06 June 2015

Terumbu Raya with corals and giant clams

Terumbu's reefs are teeming with corals.
We saw Giant clams, Nemo-infested anemones and lots more colourful marine life.



Despite the proximity of petrochemical plants on Pulau Bukom, there are lots of corals and other marine life on this submerged reef.
This submerged reef lies opposite Pulau Hantu and the petrochemical plants on Pulau Bukom, and is next to Pulau Semakau.
As the sun rises, the rich reef edge is more obvious.
Lovely colonies of Anchor corals studded with fan worms.
More views of the reef edge.
On the other side of the narrow channel is Pulau Semakau.
The edge of the reef plunges away, so we have to be careful not to fall down!
I didn't realise this was a special coral until I got home. It is probably Physogyra lichtensteini. This coral is more commonly seen by divers, not so much on the intertidal.
I mistook it for a kind of Anchor coral, which has different shaped tentacles with U-shaped tips.
Another special coral, a large colony of Horn coral.
There was an assortment of the usual wonderful corals that we find here.
It has been very hot lately, which makes us worry about coral bleaching. So we also checked for this during our trip. Here's the latest Bleaching Alert Areas from the NOAA website. Singapore falls in the 'Watch' status. What is coral bleaching and why this is of concern on the Bleach Watch Singapore blog. Fortunately, we didn't see many corals bleaching today at Terumbu Raya.
from the NOAA Coral Reef Watch website.
A few of the large coral colonies of various kinds were rather pale. But I didn't see any that were bleaching outright. I saw a few small Leathery soft corals and they were alright. I did not come across any flowery soft corals.
There are also many large sea anemones in this reefy stretch. The Tomato anemone fish lives in the Bubble-tip anemone.
A closer look at a bigger Tomato anemonefish. There were two large ones in this anemone, but these active fishes were stirring up a lot of sediments too.
There were also False clown anemonefishes in the Giant carpet anemones.
This is not a true sea anemone. It is a cerianthid or tube anemone because it builds a tube to live in.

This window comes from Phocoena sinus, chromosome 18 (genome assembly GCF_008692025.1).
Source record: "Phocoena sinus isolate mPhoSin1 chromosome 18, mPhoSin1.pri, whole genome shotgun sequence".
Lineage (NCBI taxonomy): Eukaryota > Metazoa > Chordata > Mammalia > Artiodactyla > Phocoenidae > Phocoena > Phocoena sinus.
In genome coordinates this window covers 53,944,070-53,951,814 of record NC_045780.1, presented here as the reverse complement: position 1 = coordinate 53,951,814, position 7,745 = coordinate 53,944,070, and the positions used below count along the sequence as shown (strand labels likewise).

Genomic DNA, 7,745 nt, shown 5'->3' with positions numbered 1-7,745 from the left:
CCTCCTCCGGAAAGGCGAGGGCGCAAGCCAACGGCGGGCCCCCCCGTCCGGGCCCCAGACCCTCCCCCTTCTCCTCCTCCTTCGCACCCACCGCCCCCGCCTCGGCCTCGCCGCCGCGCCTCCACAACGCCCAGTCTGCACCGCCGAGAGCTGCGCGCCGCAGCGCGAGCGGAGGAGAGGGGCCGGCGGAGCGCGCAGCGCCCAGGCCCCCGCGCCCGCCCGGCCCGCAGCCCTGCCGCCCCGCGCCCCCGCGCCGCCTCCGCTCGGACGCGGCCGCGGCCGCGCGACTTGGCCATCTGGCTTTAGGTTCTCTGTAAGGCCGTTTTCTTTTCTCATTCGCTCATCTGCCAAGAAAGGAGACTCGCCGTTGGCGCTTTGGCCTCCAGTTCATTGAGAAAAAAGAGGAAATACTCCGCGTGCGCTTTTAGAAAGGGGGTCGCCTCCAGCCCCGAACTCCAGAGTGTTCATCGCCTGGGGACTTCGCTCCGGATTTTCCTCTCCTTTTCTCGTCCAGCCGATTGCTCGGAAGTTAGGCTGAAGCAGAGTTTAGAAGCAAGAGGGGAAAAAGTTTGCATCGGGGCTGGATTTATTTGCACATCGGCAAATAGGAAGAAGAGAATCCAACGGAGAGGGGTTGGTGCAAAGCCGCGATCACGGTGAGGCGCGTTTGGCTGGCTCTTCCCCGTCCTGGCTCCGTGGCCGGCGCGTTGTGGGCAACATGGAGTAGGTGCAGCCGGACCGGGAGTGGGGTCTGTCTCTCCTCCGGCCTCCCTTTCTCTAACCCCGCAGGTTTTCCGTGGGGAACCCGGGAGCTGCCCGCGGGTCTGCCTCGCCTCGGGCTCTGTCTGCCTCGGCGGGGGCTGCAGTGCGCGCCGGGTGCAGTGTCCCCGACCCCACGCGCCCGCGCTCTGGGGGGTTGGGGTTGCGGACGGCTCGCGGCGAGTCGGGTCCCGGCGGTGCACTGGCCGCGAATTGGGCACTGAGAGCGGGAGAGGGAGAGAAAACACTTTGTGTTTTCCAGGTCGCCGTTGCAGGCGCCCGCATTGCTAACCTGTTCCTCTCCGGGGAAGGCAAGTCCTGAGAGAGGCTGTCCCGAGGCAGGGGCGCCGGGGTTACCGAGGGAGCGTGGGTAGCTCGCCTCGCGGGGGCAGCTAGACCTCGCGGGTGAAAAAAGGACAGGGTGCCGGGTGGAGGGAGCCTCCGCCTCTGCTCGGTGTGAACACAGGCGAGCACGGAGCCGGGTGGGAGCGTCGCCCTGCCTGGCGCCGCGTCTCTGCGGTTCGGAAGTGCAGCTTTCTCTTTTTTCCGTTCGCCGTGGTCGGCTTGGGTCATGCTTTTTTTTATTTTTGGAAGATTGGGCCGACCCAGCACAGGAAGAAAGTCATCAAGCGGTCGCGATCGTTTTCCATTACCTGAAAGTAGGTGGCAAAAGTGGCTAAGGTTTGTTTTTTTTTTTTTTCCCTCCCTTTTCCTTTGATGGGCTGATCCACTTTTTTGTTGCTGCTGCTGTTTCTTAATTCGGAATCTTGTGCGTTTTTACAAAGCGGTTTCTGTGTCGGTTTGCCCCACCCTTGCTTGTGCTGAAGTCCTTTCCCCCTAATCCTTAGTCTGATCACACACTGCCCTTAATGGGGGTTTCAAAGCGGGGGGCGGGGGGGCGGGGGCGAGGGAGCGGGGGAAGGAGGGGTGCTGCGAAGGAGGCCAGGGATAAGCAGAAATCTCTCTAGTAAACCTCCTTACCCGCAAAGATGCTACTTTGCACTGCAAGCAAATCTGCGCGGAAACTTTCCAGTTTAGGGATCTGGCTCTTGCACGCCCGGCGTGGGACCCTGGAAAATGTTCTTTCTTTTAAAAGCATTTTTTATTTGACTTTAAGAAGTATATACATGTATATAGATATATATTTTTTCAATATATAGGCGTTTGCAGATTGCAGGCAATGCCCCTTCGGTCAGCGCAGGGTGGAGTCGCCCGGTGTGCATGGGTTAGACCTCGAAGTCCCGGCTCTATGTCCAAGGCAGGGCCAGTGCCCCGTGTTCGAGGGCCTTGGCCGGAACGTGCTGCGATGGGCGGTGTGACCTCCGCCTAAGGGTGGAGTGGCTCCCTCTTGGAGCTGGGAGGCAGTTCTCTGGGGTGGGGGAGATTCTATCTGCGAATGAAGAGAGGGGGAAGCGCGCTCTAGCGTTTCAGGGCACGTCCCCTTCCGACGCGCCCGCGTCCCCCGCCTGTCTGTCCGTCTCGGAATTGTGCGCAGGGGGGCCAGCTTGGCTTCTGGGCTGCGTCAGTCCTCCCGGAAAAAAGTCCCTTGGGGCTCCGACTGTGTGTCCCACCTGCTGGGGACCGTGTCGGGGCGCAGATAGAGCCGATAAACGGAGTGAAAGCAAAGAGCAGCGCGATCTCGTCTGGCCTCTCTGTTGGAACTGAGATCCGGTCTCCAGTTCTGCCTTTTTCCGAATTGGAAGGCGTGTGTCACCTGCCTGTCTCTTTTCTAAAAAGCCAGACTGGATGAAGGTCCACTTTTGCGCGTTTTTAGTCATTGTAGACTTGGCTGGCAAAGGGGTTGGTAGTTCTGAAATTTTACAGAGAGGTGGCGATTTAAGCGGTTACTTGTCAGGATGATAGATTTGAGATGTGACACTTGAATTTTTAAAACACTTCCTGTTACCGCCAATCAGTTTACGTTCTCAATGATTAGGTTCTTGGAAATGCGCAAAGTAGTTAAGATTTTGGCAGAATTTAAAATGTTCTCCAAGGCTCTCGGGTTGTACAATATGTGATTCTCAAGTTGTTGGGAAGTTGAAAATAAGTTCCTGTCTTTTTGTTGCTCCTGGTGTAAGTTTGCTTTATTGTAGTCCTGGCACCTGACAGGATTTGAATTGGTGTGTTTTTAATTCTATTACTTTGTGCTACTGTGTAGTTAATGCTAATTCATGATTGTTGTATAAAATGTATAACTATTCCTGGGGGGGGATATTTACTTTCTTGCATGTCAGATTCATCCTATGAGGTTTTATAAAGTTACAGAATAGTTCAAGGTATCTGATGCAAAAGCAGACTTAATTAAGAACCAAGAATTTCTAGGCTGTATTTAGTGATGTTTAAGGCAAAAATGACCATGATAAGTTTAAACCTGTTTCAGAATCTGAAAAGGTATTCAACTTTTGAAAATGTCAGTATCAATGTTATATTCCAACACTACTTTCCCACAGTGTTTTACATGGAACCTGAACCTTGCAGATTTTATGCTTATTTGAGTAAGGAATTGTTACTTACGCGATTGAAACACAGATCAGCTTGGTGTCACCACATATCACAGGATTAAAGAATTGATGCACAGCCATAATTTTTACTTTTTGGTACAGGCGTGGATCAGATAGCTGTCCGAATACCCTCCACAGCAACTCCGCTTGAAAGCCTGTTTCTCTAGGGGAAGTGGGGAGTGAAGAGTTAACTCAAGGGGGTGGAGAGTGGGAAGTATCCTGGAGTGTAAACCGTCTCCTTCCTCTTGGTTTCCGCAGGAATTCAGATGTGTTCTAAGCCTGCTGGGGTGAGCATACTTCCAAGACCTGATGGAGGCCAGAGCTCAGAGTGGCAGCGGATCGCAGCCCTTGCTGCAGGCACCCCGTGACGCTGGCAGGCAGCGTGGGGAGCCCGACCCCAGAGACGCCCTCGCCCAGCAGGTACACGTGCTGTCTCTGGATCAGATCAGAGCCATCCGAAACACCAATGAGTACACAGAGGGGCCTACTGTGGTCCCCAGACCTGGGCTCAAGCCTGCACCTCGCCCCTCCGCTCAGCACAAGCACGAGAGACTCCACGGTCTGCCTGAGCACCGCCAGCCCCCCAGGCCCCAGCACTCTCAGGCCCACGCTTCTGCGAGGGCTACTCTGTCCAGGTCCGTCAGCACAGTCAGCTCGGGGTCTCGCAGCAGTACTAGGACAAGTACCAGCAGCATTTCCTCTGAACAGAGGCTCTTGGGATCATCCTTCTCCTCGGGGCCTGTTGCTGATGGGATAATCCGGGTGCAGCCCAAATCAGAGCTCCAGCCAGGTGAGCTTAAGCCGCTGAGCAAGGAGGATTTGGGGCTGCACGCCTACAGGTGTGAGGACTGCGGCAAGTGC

I saw this Fluted giant clam in the water. It is quite well camouflaged.
The second giant clam I saw was exposed on the high shore. Kok Sheng and the rest of the team also saw other giant clams. During our last trip to Terumbu Raya in Aug 2014, we also saw a lot of giant clams!
It looks like a rock, but it is the Cushion star! This large sea star is quite heavy and hard.
The only nudibranch I saw is the common Phyllidiella nigra. Kok Sheng also found a Tiger cowrie and other special creatures.
There are various kinds of seagrasses in patches on the reef edges. Mostly Spoon seagrass and Tape seagrass which were cropped to about 20cm. Also some Sickle seagrass and Serrated ribbon seagrass.
Most of the seagrasses were heavily covered in epiphytes. This is similar to the situation I saw on my last visit here in Aug 2014, and in Jul 2013.
A look at the seagrasses underwater. Not a happy photo.
There was a scummy growth all over the shore, even on bare sand.
We arrived to a glorious sunrise.
The sunrise highlighted the emissions from the petrochemical plants on nearby Pulau Bukom.
In daylight, we could also see the emissions hanging over Jurong Island (the three white 'clouds'). The wooded island is Pulau Hantu.
This is what a plastic bag looks like to a sea turtle in the water. It is easily mistaken for a jellyfish, the favourite food of sea turtles. And there are sea turtles in this area. Alex saw several from the boat while we were working. More about how balloons and soft plastic kill sea turtles, slowly and painfully. Fortunately, we didn't see any fish nets today.
Our terumbu trips continue over the next two days. Too many reefs, too little low spring tides to do them more often than once a year.

Posts by others on this trip

2 comments:

  1. so awesome, I'm from California and I wish I can explore wild and living reefs like that.

    ReplyDelete
  2. Thanks for dropping by the blog and glad I could share our shores with you.

    ReplyDelete

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